Marine Corps Is Finally Fielding a New 40mm Grenade Launcher

A Marine prepares to shoot an M320 mounted on an M4 carbine at Camp Lejeune, North Carolina, June 6, 2017. (U.S. Marine Corps)
A Marine prepares to shoot an M320 mounted on an M4 carbine at Camp Lejeune, North Carolina, June 6, 2017. (U.S. Marine Corps)

U.S. Marines are about to finally get a new grenade launcher to replace the Vietnam War-era M203, a switch the Army made about 10 years ago.

The Marine Corps plans to field the M320A1 40mm grenade launcher -- which can be used in a standalone mode or mounted beneath weapons such as the M27 Infantry Automatic Rifle -- in fiscal 2020, according to a recent news release from Marine Corps Systems Command.

"The M320A1 will provide good range and accuracy, making the infantry squad more lethal," Lt. Col. Tim Hough, program manager for Infantry Weapons at Marine Corps Systems Command's Ground Combat Element Systems, said in the release.

The Army first began fielding the M320 in 2009 and later upgraded to the M320A1, which is designed to be mounted under the M4 carbine.

Unlike the M203, the breach on the M320 series opens to the side to accept longer 40mm grenades. It also has a pistol grip, so troops don't have to use the weapon's 30-round magazine as a pistol grip.

The M320/320A1 has a maximum effective range of 150 meters on a point target such as a window and a 350-meter max effective range on an area target, according to the Army's technical manual for 40mm grenade launchers.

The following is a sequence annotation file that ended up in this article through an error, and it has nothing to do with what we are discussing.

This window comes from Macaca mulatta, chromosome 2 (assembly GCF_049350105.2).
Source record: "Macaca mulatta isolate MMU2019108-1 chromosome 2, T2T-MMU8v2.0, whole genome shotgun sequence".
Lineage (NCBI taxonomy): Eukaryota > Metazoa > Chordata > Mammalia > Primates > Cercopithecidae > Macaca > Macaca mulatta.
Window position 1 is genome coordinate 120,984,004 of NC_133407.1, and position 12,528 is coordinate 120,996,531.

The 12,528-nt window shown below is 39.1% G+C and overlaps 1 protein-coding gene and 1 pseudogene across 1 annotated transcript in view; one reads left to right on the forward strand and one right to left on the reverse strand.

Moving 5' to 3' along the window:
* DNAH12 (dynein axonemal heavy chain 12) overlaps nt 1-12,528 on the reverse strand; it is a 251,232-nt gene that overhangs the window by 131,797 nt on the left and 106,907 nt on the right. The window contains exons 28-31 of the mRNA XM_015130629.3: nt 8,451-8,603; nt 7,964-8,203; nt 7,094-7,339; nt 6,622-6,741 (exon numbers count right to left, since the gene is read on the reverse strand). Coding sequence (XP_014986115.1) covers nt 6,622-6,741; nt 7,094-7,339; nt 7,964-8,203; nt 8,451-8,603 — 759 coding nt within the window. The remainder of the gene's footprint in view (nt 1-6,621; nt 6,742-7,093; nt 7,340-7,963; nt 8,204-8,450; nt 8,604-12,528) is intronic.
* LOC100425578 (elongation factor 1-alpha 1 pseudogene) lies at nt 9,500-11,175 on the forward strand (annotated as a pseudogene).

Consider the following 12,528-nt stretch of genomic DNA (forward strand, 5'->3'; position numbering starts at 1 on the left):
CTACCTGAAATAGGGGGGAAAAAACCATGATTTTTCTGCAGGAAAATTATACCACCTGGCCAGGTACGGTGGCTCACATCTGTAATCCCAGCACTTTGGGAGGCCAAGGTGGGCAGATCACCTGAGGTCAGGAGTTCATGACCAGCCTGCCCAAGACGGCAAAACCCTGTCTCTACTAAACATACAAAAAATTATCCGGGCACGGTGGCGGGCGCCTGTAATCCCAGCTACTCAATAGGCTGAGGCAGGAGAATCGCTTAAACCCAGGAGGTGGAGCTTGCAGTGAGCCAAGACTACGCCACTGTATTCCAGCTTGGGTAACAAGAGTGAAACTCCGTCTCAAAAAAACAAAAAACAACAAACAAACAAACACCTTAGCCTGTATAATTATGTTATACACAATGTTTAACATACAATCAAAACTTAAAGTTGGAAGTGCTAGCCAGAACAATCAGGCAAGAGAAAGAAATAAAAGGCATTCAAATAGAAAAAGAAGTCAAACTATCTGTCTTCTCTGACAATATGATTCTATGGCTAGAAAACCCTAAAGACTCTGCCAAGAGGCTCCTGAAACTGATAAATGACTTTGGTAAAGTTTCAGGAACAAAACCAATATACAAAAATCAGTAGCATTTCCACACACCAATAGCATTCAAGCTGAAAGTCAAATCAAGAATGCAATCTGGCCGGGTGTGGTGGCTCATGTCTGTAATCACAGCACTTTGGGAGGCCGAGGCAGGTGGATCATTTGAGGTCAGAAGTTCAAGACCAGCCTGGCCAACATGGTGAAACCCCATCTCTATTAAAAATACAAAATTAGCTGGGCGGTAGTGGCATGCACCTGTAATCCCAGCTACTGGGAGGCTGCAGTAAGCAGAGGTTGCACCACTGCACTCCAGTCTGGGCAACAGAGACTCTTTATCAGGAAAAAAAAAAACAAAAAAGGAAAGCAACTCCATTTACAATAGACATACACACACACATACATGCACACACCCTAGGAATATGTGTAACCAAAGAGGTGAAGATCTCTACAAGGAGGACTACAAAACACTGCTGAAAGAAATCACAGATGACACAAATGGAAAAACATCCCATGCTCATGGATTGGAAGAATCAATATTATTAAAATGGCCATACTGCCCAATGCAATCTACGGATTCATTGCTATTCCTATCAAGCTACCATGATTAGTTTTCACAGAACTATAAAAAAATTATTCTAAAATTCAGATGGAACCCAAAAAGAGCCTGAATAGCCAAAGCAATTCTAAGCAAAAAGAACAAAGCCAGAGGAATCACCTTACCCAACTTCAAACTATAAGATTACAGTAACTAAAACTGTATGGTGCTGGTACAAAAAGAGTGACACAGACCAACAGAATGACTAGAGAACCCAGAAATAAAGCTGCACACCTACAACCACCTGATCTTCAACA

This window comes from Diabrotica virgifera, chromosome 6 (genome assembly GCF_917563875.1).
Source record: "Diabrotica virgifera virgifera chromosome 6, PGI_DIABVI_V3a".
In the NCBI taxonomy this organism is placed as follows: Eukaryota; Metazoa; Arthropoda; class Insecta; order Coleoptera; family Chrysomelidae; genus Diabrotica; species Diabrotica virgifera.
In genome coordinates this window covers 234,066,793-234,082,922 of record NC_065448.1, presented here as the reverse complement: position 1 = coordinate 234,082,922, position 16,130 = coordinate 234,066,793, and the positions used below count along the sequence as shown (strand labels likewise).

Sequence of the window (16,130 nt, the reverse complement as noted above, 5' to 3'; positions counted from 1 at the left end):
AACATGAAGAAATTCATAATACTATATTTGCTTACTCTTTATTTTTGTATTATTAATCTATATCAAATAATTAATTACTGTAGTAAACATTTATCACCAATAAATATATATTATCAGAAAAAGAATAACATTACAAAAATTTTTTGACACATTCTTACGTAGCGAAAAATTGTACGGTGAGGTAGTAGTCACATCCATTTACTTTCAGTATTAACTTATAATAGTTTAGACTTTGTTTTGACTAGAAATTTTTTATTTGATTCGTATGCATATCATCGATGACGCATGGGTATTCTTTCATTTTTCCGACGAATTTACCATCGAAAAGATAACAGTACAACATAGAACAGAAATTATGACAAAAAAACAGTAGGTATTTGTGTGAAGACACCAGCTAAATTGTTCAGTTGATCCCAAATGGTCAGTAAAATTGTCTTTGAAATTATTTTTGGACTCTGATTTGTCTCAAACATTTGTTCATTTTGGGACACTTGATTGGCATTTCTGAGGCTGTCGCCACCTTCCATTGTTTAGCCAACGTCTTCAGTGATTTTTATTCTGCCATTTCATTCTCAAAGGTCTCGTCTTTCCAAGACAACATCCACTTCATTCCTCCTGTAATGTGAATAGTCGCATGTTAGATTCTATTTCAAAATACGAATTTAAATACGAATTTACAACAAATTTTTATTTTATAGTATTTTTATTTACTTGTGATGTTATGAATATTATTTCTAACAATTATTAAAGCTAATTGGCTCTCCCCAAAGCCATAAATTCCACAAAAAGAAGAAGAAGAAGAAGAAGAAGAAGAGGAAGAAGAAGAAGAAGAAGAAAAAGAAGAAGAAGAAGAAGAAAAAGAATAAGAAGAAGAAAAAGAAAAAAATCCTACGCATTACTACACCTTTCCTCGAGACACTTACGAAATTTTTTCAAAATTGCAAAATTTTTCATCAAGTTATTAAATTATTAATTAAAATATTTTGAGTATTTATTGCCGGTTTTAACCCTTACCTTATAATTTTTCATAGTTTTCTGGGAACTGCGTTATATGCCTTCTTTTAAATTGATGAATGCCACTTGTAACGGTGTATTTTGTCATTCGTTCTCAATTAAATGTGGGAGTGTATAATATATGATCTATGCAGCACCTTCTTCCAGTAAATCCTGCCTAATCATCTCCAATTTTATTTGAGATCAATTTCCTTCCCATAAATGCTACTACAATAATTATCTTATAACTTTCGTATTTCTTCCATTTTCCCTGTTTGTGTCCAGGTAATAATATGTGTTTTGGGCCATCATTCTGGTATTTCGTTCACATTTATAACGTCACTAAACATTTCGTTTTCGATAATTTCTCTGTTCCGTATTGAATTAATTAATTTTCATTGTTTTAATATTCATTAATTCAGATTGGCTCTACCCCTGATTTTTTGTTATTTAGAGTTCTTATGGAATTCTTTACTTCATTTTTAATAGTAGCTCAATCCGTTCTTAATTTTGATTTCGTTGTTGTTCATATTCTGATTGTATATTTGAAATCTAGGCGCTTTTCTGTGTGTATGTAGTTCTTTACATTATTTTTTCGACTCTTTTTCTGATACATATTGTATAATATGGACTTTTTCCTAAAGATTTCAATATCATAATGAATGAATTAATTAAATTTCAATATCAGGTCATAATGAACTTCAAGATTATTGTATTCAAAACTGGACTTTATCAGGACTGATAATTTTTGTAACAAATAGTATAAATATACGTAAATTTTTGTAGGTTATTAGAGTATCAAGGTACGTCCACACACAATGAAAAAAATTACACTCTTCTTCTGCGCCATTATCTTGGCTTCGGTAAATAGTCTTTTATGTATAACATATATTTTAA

Unloaded, the M320 series weighs about 3.4 pounds in the mounted configuration and about 6.4 pounds in the stand-alone configuration.

"The functionality of the M320A1 makes it unique," Hough said in the release, adding that its ability to be used as a stand-alone or in conjunction with a rifle should help warfighters combat enemy forces.

But before the Marine Air-Ground Task Force receives the M320A1, the Marines will have to draft their own technical documents for the weapon, the release states.

In early March, Ground Combat Elements Systems began working with fleet maintenance Marines and logisticians from Albany, Georgia, conducting analyses to determine provisioning, sustainment and new equipment training requirements for the system, according to the release.

The first evaluation was a level-of-repair analysis, which determines when a system component will be replaced, repaired or discarded, the release states. This process provides information to help operational forces fix the weapon quickly should it break.

The second evaluation was a job training analysis, which provides the operational forces with a training package instructing them on proper use of the system so Marines can accurately engage adversaries on the battlefield, the release states.

"This process helps us ensure this weapon is both sustainable and maintainable at the operator and Marine Corps-wide level," said Capt. Nick Berger, project officer in Infantry Weapons at MCSC. "It sets conditions for us to field the weapon."

-- Matthew Cox can be reached at

Show Full Article